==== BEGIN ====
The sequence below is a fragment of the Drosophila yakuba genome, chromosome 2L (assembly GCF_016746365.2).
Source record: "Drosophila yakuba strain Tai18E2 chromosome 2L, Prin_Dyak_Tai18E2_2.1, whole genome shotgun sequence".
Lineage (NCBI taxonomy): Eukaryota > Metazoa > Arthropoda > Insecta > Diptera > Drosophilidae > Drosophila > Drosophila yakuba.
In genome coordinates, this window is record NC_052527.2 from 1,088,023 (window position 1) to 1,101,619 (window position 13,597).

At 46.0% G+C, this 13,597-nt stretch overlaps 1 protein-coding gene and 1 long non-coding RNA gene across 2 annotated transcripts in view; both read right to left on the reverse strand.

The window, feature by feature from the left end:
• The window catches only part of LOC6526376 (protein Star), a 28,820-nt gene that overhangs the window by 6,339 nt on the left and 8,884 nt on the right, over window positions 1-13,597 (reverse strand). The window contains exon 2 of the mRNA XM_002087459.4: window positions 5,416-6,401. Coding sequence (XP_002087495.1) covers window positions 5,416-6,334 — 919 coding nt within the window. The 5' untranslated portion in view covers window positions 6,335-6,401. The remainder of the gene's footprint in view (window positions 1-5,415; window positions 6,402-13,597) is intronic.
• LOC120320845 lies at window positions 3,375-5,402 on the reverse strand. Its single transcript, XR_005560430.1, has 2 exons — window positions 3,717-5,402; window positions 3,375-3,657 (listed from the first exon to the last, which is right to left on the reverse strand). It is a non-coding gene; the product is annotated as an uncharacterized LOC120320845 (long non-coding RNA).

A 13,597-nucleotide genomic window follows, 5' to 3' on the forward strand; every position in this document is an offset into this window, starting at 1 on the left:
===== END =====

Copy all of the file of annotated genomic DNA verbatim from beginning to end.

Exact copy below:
The sequence below is a fragment of the Drosophila yakuba genome, chromosome 2L (assembly GCF_016746365.2).
Source record: "Drosophila yakuba strain Tai18E2 chromosome 2L, Prin_Dyak_Tai18E2_2.1, whole genome shotgun sequence".
Lineage (NCBI taxonomy): Eukaryota > Metazoa > Arthropoda > Insecta > Diptera > Drosophilidae > Drosophila > Drosophila yakuba.
In genome coordinates, this window is record NC_052527.2 from 1,088,023 (window position 1) to 1,101,619 (window position 13,597).

At 46.0% G+C, this 13,597-nt stretch overlaps 1 protein-coding gene and 1 long non-coding RNA gene across 2 annotated transcripts in view; both read right to left on the reverse strand.

The window, feature by feature from the left end:
• The window catches only part of LOC6526376 (protein Star), a 28,820-nt gene that overhangs the window by 6,339 nt on the left and 8,884 nt on the right, over window positions 1-13,597 (reverse strand). The window contains exon 2 of the mRNA XM_002087459.4: window positions 5,416-6,401. Coding sequence (XP_002087495.1) covers window positions 5,416-6,334 — 919 coding nt within the window. The 5' untranslated portion in view covers window positions 6,335-6,401. The remainder of the gene's footprint in view (window positions 1-5,415; window positions 6,402-13,597) is intronic.
• LOC120320845 lies at window positions 3,375-5,402 on the reverse strand. Its single transcript, XR_005560430.1, has 2 exons — window positions 3,717-5,402; window positions 3,375-3,657 (listed from the first exon to the last, which is right to left on the reverse strand). It is a non-coding gene; the product is annotated as an uncharacterized LOC120320845 (long non-coding RNA).

A 13,597-nucleotide genomic window follows, 5' to 3' on the forward strand; every position in this document is an offset into this window, starting at 1 on the left: